What is

Favicon

No Comments 02 June 2010

A favicon (short for favourites icon), also known as a website icon, shortcut icon, URL icon, or bookmark icon is a 16×16, 32×32, 64×64 pixel square icon displayed by most web browsers next to URL.

favicon

What is

Pingback & Trackbacks

No Comments 12 May 2010

Pingbacks were designed to solve some of the problems that people saw with trackbacks. The official pingback documentation makes pingbacks sound an awful lot like trackbacks:

For example, Yvonne writes an interesting article on her Web log. Kathleen reads Yvonne’s article and comments about it, linking back to Yvonne’s original post. Using pingback, Kathleen’s software can automatically notify Yvonne that her post has been linked to, and Yvonne’s software can then include this information on her site.

There are three significant differences between pingbacks and trackbacks, though.

  1. Pingbacks and trackbacks use drastically different communication technologies (XML-RPC and HTTP POST, respectively).
  2. Pingbacks do not send any content.

The best way to think about pingbacks is as remote comments:

  • Person A posts something on his blog.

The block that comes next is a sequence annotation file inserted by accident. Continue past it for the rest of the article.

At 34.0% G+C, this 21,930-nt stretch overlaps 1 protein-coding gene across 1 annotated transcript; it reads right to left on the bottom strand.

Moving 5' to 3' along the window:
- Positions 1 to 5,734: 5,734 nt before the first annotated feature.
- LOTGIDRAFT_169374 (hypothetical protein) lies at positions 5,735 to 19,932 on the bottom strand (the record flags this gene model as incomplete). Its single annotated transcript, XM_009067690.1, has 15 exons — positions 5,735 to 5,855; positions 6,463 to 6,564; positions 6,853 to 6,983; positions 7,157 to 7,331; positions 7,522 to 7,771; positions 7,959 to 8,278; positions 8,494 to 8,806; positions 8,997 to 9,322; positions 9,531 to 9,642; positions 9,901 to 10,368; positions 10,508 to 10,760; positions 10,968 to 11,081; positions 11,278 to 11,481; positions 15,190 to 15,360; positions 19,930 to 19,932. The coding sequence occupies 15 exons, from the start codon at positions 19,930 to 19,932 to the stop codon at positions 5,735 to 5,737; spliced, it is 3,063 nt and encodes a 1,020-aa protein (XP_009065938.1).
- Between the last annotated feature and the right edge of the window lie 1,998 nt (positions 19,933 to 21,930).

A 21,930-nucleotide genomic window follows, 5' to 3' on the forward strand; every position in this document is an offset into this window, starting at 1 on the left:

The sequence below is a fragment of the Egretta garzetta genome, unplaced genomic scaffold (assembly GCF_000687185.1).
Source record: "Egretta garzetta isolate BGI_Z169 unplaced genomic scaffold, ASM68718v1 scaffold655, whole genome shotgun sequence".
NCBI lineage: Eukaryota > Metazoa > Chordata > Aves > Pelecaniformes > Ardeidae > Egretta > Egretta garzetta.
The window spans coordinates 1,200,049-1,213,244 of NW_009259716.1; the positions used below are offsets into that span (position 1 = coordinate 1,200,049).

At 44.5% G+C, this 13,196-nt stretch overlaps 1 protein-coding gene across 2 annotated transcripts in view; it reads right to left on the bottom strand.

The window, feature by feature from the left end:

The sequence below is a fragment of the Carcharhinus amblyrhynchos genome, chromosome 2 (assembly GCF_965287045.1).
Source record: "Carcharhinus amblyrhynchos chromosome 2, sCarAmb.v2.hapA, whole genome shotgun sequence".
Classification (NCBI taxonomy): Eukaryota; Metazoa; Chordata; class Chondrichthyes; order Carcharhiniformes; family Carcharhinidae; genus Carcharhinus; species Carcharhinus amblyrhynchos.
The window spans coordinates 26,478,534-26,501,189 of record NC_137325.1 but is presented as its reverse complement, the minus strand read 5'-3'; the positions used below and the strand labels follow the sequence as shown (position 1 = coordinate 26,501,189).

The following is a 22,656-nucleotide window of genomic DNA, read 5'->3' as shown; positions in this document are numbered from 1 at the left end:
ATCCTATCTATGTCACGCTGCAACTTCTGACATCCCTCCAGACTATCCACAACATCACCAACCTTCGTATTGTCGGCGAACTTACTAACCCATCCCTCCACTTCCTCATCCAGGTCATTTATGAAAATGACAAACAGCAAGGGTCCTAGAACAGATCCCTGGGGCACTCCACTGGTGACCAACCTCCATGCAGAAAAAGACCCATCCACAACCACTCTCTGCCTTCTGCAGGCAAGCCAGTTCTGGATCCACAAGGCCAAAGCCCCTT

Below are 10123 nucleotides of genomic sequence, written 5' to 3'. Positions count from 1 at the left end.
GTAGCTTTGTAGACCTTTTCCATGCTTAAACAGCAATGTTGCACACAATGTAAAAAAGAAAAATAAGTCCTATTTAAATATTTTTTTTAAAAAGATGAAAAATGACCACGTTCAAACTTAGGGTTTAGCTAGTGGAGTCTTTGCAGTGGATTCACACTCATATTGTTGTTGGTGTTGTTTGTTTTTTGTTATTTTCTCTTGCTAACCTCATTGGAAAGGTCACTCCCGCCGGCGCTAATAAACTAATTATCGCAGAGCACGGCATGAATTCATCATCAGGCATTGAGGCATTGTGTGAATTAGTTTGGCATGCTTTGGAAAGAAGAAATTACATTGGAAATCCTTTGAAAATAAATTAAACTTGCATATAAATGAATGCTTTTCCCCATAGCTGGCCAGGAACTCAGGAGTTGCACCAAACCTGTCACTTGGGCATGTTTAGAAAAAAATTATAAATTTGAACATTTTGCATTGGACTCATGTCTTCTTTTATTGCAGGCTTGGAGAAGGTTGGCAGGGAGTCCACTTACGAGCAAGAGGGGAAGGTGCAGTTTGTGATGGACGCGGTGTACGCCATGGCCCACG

• Person B posts on her own blog, linking to Person A’s post. This automatically sends a pingback to Person A when both have pingback enabled blogs.
  • Person A’s blog receives the pingback, then automatically goes to Person B’s post to confirm that the pingback did, in fact, originate there.

The pingback is generally displayed on Person A’s blog as simply a link to Person B’s post. In this way, all editorial control over posts rests exclusively with the individual authors (unlike the trackback excerpt, which can be edited by the trackback recipient). The automatic verification process introduces a level of authenticity, making it harder to fake a pingback.

Some feel that trackbacks are superior because readers of Person A’s blog can at least see some of what Person B has to say, and then decide if they want to read more (and therefore click over to Person B’s blog). Others feel that pingbacks are superior because they create a verifiable connection between posts.

What is

Slug

No Comments 13 March 2010

slug is a few words that describe a post or a page. Slugs are usually a URL friendly version of the post title (which has been automatically generated by WordPress), but a slug can be anything you like. Slugs are meant to be used with permalinks as they help describe what the content at the URL is.

Example post permalink: http://simplebyte.net/help/chef-website

The slug for that post is “chef-website“.